U.S. flag

An official website of the United States government, Department of Justice.

NCJRS Virtual Library

The Virtual Library houses over 235,000 criminal justice resources, including all known OJP works.
Click here to search the NCJRS Virtual Library

Police Use of Intelligence Networks for Reducing Crime

NCJ Number
Charles L. Johnson
Date Published
260 pages
This book examines the role of communications and intelligence in policing, based on an evaluation of a unit within the Office of the Washington State Attorney General.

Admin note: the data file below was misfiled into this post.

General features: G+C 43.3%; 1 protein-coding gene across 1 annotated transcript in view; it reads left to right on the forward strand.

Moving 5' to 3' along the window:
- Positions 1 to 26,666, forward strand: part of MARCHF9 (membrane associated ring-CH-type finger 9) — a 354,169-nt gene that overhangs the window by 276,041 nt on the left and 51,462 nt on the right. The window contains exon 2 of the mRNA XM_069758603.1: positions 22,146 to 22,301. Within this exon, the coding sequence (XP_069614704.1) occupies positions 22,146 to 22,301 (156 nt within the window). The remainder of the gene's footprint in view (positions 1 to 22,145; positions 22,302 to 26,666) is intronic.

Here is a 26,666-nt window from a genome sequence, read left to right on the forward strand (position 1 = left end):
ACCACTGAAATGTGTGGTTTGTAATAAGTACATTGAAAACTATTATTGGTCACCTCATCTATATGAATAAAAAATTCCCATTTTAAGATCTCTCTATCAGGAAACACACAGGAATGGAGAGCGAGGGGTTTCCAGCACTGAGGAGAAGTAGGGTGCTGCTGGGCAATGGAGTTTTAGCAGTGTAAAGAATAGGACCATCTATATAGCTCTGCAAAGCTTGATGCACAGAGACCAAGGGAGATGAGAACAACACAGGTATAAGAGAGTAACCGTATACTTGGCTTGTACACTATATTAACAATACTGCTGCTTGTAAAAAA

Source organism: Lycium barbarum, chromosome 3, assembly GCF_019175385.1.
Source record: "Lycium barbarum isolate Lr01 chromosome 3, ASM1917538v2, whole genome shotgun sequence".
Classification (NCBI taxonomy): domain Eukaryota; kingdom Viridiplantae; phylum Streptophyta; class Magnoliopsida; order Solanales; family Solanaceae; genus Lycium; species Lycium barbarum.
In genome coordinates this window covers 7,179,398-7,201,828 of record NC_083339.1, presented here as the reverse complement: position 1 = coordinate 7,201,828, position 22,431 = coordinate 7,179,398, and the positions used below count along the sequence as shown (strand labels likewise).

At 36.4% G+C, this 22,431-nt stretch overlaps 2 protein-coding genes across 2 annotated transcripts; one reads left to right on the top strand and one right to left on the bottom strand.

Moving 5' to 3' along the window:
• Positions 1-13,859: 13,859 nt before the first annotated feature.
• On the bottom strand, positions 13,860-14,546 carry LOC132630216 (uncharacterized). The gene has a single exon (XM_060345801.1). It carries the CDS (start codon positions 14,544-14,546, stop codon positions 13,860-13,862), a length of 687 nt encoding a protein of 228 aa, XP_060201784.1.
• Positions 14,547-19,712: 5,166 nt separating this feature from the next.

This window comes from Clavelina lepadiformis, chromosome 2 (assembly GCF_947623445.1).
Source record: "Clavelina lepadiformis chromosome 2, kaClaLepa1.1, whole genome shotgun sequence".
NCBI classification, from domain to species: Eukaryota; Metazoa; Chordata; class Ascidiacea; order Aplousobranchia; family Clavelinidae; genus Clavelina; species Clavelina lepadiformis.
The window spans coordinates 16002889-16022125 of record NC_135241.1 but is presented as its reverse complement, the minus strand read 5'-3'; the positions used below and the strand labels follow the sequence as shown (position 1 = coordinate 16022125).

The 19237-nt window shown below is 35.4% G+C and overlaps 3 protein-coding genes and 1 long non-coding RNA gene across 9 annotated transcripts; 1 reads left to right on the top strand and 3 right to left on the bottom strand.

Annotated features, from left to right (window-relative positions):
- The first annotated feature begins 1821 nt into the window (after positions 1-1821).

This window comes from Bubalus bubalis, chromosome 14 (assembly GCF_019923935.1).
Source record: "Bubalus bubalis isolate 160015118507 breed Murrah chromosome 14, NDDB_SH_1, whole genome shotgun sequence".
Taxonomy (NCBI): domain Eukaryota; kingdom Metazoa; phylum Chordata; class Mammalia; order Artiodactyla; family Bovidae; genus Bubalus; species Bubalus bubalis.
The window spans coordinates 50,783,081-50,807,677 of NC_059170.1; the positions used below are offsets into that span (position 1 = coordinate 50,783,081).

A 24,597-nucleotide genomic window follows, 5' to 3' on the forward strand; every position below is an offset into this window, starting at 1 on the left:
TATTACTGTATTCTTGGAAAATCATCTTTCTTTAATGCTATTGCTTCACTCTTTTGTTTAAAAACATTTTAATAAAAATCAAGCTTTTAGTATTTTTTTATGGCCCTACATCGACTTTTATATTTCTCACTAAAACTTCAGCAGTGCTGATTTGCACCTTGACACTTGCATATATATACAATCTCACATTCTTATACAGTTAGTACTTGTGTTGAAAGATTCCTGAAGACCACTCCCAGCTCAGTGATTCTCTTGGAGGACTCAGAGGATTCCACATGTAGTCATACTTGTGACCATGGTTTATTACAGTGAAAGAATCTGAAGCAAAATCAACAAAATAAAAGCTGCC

The basis for this study is a program that assists criminal investigators throughout Washington State clear homicides, sexual assaults, and other serious felonies. The findings of an evaluation of this program add to the knowledge of law enforcement communications barriers that hinder the making of timely connections between offenders and offenses. A review of the literature on various police models is first presented as a primary step in the process of understanding the challenges facing the building of an intelligence-led conception of policing. This review notes that the most commonly used policing organizational model involved a shift from command and control through a rigid hierarchy to the systematic decentralization of police decisionmaking under the community-based policing model, which includes problem-oriented policing (POP) that targets specific crimes for strategic uses of police resources. This results in what Jerry Radcliffe (2008) describes as "An integrated strategy that combines some sort of the benefits of problem-oriented policing with the targeted and objective approach of proactive policing to be the direction in which proponents of intelligence-led policing are heading." The current book identifies barriers to this movement toward intelligence-led policing (ILP). The study found that information flow essential to ILP is often hindered by self-interest and a lack of trust among members of the criminal justice community. The development of trust-based relationships across various law enforcement units and jurisdictions is essential for the sharing of information that can link crimes to their perpetrators. Law enforcement personnel must also change the mind-set that their job tasks are the most important in solving crimes. ILP also requires that agencies in different jurisdictions adopt intelligence-gathering capabilities that are compatible with one another. 110 references, a subject index, and appended tools and materials used in the study